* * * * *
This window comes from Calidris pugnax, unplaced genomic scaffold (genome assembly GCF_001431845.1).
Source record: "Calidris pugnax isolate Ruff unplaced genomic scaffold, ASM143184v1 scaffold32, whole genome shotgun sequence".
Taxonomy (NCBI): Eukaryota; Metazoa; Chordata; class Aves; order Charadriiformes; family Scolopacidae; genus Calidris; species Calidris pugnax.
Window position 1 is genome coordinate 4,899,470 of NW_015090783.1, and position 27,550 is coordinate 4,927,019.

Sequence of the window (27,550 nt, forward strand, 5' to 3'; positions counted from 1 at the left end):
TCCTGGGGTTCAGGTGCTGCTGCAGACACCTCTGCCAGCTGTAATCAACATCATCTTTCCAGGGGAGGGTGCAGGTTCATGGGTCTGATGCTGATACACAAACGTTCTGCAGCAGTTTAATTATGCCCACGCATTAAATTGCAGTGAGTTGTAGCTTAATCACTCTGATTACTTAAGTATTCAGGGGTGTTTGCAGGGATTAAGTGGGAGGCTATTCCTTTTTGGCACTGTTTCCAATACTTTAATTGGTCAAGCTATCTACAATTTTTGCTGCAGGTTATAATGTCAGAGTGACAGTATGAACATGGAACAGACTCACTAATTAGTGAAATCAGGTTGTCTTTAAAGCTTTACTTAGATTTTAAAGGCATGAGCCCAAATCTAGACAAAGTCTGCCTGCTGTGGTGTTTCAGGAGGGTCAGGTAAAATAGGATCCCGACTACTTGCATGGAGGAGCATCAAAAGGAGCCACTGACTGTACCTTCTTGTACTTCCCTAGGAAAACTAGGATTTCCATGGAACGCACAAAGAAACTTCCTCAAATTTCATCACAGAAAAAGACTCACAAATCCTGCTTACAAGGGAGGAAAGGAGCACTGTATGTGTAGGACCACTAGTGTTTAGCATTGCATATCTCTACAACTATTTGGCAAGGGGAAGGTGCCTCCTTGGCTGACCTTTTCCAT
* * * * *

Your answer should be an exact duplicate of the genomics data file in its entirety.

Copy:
This window comes from Calidris pugnax, unplaced genomic scaffold (genome assembly GCF_001431845.1).
Source record: "Calidris pugnax isolate Ruff unplaced genomic scaffold, ASM143184v1 scaffold32, whole genome shotgun sequence".
Taxonomy (NCBI): Eukaryota; Metazoa; Chordata; class Aves; order Charadriiformes; family Scolopacidae; genus Calidris; species Calidris pugnax.
Window position 1 is genome coordinate 4,899,470 of NW_015090783.1, and position 27,550 is coordinate 4,927,019.

Sequence of the window (27,550 nt, forward strand, 5' to 3'; positions counted from 1 at the left end):
TCCTGGGGTTCAGGTGCTGCTGCAGACACCTCTGCCAGCTGTAATCAACATCATCTTTCCAGGGGAGGGTGCAGGTTCATGGGTCTGATGCTGATACACAAACGTTCTGCAGCAGTTTAATTATGCCCACGCATTAAATTGCAGTGAGTTGTAGCTTAATCACTCTGATTACTTAAGTATTCAGGGGTGTTTGCAGGGATTAAGTGGGAGGCTATTCCTTTTTGGCACTGTTTCCAATACTTTAATTGGTCAAGCTATCTACAATTTTTGCTGCAGGTTATAATGTCAGAGTGACAGTATGAACATGGAACAGACTCACTAATTAGTGAAATCAGGTTGTCTTTAAAGCTTTACTTAGATTTTAAAGGCATGAGCCCAAATCTAGACAAAGTCTGCCTGCTGTGGTGTTTCAGGAGGGTCAGGTAAAATAGGATCCCGACTACTTGCATGGAGGAGCATCAAAAGGAGCCACTGACTGTACCTTCTTGTACTTCCCTAGGAAAACTAGGATTTCCATGGAACGCACAAAGAAACTTCCTCAAATTTCATCACAGAAAAAGACTCACAAATCCTGCTTACAAGGGAGGAAAGGAGCACTGTATGTGTAGGACCACTAGTGTTTAGCATTGCATATCTCTACAACTATTTGGCAAGGGGAAGGTGCCTCCTTGGCTGACCTTTTCCAT